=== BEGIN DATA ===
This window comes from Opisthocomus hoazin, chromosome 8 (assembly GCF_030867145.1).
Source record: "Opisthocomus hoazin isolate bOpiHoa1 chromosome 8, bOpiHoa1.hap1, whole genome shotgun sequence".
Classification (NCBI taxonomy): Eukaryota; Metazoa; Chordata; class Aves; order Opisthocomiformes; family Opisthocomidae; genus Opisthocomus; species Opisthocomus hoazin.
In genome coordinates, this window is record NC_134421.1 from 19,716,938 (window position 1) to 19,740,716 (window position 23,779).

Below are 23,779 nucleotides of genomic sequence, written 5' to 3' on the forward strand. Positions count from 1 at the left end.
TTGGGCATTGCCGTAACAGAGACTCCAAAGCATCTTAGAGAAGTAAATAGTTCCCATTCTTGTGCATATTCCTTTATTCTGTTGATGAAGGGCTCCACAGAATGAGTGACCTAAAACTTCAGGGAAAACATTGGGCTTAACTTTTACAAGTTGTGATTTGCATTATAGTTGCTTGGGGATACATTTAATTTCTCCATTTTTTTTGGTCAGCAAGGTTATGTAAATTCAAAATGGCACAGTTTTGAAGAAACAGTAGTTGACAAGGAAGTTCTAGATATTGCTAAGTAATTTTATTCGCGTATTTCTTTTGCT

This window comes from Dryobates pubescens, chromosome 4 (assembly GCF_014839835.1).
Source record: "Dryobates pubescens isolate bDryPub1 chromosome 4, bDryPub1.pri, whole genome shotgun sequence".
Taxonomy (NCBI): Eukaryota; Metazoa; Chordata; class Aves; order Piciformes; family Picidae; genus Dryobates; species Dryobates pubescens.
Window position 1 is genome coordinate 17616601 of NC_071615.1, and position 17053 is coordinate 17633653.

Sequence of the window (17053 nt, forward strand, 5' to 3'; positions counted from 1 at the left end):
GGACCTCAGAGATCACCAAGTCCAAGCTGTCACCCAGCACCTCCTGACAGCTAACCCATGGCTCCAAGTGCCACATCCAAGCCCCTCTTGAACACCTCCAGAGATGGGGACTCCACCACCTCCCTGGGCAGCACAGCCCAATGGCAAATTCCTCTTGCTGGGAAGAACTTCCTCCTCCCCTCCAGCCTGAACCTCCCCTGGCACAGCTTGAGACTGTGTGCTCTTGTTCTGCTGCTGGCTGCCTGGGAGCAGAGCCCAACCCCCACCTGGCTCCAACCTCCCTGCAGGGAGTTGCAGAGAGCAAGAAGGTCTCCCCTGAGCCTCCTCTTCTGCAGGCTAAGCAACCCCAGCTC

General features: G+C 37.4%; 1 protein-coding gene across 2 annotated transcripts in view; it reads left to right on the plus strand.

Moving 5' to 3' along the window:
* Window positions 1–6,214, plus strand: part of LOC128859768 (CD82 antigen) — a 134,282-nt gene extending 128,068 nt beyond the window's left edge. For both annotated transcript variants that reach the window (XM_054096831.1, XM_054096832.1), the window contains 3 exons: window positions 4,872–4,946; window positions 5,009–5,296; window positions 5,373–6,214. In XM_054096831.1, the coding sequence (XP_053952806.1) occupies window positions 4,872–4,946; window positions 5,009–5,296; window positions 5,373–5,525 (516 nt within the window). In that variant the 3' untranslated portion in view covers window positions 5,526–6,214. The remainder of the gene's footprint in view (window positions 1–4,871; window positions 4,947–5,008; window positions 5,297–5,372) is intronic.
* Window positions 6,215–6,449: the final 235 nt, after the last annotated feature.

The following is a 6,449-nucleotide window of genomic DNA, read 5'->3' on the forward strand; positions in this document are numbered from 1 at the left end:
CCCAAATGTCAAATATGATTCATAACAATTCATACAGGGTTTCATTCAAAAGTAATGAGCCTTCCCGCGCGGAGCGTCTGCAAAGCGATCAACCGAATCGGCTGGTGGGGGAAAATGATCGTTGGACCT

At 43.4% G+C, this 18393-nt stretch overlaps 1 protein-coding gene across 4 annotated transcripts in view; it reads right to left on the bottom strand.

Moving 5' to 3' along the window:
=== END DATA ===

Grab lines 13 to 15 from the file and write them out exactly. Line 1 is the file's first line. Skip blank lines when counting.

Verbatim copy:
General features: G+C 37.4%; 1 protein-coding gene across 2 annotated transcripts in view; it reads left to right on the plus strand.

Moving 5' to 3' along the window:
* Window positions 1–6,214, plus strand: part of LOC128859768 (CD82 antigen) — a 134,282-nt gene extending 128,068 nt beyond the window's left edge. For both annotated transcript variants that reach the window (XM_054096831.1, XM_054096832.1), the window contains 3 exons: window positions 4,872–4,946; window positions 5,009–5,296; window positions 5,373–6,214. In XM_054096831.1, the coding sequence (XP_053952806.1) occupies window positions 4,872–4,946; window positions 5,009–5,296; window positions 5,373–5,525 (516 nt within the window). In that variant the 3' untranslated portion in view covers window positions 5,526–6,214. The remainder of the gene's footprint in view (window positions 1–4,871; window positions 4,947–5,008; window positions 5,297–5,372) is intronic.